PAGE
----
My flight to Iceland departed on a Thursday afternoon and arrived bright and early on a Friday morning. In order to prepare for the time change and make the most of my time there, I thought it was best if I went to bed late on Wednesday, woke up very early on Thursday (3:30am early) and had no caffeine all day so I’d be good and ready to sleep on the flight. I dragged ass allllll day. Then the flight was delayed for three hours due to mechanical problems, so I had to put off sleeptime even further, looking longingly at the airport Dilettante cafe and all of the happy, perky people sipping their delicious mochas. By the time I boarded the plane, I was good and ready to sleep…only to discover that my seat was in the last row before the toilets and thus didn’t have the option to recline even a fraction of an inch. NOOOOOOOOOOOOOOOOOO! The seats in front of me, of course, reclined just fine. Maybe farther than normal, even, because I felt like the man in front of me was practically sitting in my lap. I’m not generally one to feel claustrophobic on planes, but the seat situation coupled with my extreme tiredness was a bridge too far. Have you ever been so tired that you didn’t know whether to cry or go limp and boneless in despair? That was me, except I was too dehydrated to cry and strapped into a seat with two inches of breathing room in front of my face, there wasn’t enough room for my bonelessness to achieve its full dramatic effect. The flight was just over seven hours and of that, I got maybe two hours of terrible, terrible sleep.
But somehow, that two hours was enough for me to rally once I landed in Iceland. After getting through customs and taking the bus from the airport to my hotel in Reykjavík, Jason and I had only a couple of hours to spend before it was time for the horseback riding excursion I’d booked, and since we couldn’t check into our room yet, instead it was just enough time to fuel up with a sandwich and black coffee at Sandholt beforehand. Our ride leader, Viggó, who looked every inch the tall blonde Nordic gentleman you’d expect from hearing that name, picked us up promptly from our hotel at the previously agreed-upon time and drove us to the Viking Horses stables, where I got to meet my very first Icelandic horses.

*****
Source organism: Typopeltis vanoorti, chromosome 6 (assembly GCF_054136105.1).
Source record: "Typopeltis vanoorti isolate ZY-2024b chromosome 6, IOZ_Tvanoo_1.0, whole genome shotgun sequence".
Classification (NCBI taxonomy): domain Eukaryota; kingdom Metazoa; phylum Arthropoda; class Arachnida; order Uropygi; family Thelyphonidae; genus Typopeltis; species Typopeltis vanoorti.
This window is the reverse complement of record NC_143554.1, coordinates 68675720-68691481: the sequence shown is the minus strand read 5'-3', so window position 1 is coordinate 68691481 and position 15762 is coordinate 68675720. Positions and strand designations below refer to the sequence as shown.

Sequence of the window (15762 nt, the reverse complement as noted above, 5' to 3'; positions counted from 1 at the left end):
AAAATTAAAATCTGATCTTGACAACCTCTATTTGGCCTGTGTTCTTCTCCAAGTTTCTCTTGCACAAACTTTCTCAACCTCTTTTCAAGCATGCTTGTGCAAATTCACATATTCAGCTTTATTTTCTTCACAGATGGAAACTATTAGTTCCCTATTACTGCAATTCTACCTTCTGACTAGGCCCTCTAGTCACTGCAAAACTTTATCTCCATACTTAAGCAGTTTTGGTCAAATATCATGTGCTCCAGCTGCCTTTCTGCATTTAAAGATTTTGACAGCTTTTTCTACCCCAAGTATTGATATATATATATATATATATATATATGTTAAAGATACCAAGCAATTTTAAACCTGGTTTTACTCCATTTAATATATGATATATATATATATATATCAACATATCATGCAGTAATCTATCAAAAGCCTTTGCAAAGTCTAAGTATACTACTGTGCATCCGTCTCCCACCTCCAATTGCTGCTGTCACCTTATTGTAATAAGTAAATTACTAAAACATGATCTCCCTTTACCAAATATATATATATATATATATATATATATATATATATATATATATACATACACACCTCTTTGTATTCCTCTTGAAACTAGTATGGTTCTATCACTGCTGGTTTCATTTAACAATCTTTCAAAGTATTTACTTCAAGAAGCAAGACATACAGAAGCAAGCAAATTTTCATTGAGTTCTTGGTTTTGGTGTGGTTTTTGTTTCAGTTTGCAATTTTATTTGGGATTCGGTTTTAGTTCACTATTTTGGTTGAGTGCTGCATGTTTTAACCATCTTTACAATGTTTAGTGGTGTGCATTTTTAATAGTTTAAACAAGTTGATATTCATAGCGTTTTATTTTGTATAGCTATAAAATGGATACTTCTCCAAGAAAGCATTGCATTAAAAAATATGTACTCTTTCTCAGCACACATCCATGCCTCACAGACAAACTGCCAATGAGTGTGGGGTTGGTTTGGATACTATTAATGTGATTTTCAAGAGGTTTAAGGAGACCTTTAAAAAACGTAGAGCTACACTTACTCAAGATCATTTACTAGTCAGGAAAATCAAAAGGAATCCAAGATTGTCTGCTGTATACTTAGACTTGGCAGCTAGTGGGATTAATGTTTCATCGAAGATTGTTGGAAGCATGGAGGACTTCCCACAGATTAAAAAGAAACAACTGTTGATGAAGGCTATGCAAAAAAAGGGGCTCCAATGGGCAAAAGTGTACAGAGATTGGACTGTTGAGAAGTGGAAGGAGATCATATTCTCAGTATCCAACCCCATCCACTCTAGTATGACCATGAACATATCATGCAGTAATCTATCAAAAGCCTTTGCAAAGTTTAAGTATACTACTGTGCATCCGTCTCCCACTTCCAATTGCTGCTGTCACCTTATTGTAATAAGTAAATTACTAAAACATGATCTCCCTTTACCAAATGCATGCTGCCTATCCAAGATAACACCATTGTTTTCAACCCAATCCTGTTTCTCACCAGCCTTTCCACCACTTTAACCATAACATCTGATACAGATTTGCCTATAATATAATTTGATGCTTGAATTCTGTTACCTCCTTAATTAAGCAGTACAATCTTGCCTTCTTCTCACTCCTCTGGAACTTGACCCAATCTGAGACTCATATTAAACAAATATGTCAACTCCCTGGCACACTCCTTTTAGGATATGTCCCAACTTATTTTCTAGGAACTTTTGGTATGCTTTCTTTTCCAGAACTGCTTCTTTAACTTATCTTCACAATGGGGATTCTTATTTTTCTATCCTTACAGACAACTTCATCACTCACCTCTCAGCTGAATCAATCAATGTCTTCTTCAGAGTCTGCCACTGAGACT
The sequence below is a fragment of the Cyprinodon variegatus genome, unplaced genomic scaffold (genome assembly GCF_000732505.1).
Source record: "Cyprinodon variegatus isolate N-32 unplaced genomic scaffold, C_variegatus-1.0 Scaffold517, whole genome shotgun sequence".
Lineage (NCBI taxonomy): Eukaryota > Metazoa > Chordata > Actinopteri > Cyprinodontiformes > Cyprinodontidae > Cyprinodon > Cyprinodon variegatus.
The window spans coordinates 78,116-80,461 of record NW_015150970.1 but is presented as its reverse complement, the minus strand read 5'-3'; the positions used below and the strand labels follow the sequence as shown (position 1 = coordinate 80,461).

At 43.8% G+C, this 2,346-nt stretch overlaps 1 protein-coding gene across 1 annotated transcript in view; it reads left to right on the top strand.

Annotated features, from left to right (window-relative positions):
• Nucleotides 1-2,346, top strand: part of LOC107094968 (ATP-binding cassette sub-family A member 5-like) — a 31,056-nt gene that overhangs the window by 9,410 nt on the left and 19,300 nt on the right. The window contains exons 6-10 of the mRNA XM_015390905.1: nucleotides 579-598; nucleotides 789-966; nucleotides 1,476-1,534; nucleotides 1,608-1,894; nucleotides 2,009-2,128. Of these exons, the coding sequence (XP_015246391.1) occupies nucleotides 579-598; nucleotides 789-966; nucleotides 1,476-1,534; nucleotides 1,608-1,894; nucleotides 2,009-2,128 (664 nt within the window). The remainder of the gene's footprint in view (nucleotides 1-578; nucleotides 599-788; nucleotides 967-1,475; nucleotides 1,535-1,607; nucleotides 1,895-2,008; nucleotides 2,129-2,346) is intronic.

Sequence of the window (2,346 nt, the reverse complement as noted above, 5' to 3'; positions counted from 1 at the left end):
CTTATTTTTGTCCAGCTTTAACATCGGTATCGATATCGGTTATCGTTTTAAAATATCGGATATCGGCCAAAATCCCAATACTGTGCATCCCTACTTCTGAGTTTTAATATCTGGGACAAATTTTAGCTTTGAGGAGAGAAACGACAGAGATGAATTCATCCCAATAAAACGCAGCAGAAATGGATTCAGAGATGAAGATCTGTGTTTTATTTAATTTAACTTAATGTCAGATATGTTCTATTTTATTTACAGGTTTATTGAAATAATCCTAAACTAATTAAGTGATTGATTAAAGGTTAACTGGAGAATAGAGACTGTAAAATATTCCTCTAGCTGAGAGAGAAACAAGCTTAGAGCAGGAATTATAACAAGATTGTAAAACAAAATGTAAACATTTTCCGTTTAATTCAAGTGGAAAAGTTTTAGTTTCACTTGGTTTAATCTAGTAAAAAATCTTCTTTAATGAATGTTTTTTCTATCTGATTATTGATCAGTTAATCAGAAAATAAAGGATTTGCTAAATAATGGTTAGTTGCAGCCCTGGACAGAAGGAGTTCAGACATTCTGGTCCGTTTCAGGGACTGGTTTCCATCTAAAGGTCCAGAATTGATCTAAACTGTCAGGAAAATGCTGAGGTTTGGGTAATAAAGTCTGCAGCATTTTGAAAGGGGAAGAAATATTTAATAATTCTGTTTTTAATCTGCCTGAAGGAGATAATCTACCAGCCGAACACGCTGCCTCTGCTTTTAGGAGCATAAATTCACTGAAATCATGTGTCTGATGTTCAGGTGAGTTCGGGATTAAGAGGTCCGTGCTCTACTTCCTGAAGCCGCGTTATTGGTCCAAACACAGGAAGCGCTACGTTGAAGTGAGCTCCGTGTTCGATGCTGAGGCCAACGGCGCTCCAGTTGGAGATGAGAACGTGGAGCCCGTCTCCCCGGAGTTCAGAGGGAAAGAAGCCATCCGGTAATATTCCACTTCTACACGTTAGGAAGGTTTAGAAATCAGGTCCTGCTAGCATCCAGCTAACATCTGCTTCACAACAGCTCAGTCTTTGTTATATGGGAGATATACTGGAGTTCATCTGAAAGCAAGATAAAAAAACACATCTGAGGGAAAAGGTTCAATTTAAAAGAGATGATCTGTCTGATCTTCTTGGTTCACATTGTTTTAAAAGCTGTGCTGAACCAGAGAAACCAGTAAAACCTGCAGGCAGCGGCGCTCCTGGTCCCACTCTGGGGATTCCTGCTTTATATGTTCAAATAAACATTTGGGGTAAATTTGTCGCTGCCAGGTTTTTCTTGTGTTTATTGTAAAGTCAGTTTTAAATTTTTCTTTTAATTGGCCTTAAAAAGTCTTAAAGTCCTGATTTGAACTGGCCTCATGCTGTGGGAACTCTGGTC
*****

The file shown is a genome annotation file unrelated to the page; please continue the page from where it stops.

Icelandic horses are unique; the breed has spent 1,000 years in isolation after originally being brought to Iceland by Norse settlers. In fact, they are the only breed of horse found on Iceland. No horses are allowed to be imported to the island (no livestock at all, actually), and horses that have been exported cannot return; this is to protect the breed as any new disease has the potential to be absolutely devastating. As a result of their breed isolation, Icelandic horses are much shorter than your average horse, more akin to the size of a pony, but with the strength and stamina of a horse. They’ve got full manes and tails and a double coat to protect them against the weather, and in winter, this means that they are so shaggy and adorable that they can make a full grown woman in her thirties squeal with delight at first sight (I’m talking about me, of course). Their personalities are the best, too–not easily spooked (no predators in Iceland), willing to work, and so flipping sweet they could make a diabetic keel over while they inquisitively nuzzle and nose into their way into his coat pockets. This is a horse that moves into a hug instead of backing away and going “whoa there, human, let’s maintain that personal space bubble, shall we?”. What I’m saying is, I love them. I love love love love them.
At the stables, after I managed to tear myself away from the horses, we met the two other people riding on the afternoon tour–some lovely British girls on holiday. We chatted a bit and then it was time to suit up and ride. If you don’t have all the proper clothing, Viking Horses has a great stock of loaner clothing–my fleece lined water resistant pants were stuffed into my suitcase, so I grabbed a pair of their loaners to go over my jeans so I wouldn’t get cold and horsey. When we went back outside, we introduced ourselves to the horses we were going to ride in the pen by grooming them a bit, and then it was time to mount up and head out. This ride marked a couple of firsts for me: the first time I’ve ever ridden in an English saddle, and the first time I was able to get up on a horse without standing on a box (especially impressive because with two pairs of pants on, my leg mobility was more than a little diminished). All of the horses in the group were named after Icelandic features, except for mine, Neo, who was named after The Matrix. I can be trusted to pick out the trenchcoat wearing goth in any given group. Small (even by Icelandic standards), dark, and oh-so-shaggy, I wanted to minify him even further, put him in my pocket, and steal him away.